Traceability was at the crux of an alert in the USA in May involving certain branded horse feeds. Contaminated grain resulted in what the originating company termed a "voluntary recall" or "product retrieval" after aflatoxin, a potentially life-threatening form of mycotoxin, was found in horse feeds that had been distributed to dealers in 17 East Coast states.
Traceability has limitations
Dealers were immediately notified and the affected lot numbers were removed from their stock. But traceability could go only so far. Many customers had transferred feeds they had purchased into their own containers and had discarded the bags on which the lot numbers were printed. All they could do was watch their horses, wait and hope. (To date, the company reports there have been no confirmed cases of aflatoxin-related horse illness from its recalled feeds.)
Traceability in that case was further complicated because neither consumers nor feed manufacturers knew the answer to the key question: where had the tainted ingredient come from? A spokeswoman for the manufacturer said the company traced the contamination to "a single ingredient from a single supplier." Although it ceased using that supplier, the company did not disclose its identity or the ingredient at issue. The possibility remained, therefore, that manufacturers of other brands of horse feeds could have purchased the same ingredient from the same supplier.
That prompted nationwide efforts in the feed industry to determine the nature and source of the affected ingredient. Some feed manufacturers and dealers said they had heard the culprit was peanut hulls. Those reports, however, were unconfirmed, and the company that supplied the contaminated ingredient to the feed manufacturer has remained anonymous.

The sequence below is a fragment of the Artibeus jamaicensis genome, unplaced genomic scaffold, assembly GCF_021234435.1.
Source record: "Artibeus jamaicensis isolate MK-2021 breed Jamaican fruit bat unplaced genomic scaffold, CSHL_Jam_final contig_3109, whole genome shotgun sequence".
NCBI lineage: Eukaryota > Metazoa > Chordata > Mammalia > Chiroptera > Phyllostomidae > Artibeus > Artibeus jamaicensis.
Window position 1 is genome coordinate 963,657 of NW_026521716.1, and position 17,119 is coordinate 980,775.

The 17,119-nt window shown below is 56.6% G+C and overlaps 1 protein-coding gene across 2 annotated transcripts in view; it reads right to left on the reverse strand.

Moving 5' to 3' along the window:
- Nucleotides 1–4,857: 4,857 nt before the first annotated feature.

But the incident raised awareness among horse owners about the importance of knowing what is in the feed they give their horses. While several types of mycotoxins can harm horses, aflatoxins are known to be particularly dangerous. Affected horses may show signs such as feed refusal, fever, weight loss, sluggishness and bloody diarrhea. Worse, the toxicity can be cumulative. At levels greater than 50 ppb (parts per billion), aflatoxins can cause liver and kidney damage, jaundice, birth defects, tumors and can suppress the immune function. Even at non-critical levels, mycotoxins can detract from a horse's performance, condition and appearance. Some have suggested mycotoxins may also contribute to colic.
Feed customers are seeking to reduce these threats by buying grain from manufacturers of premium horse feeds which utilize ingredients that inhibit the effects of mycotoxins. Traceability is also easier to determine with such manufacturers, many of whom add to their feed name-brand products available only from proprietary sources. Not all feed companies, however, are as careful about where ingredients are purchased and subsequent quality testing of ingredients and additives coming into their facility, said Dr. Amy Gill, an equine nutrition consultant in Lexington, Kentucky, USA.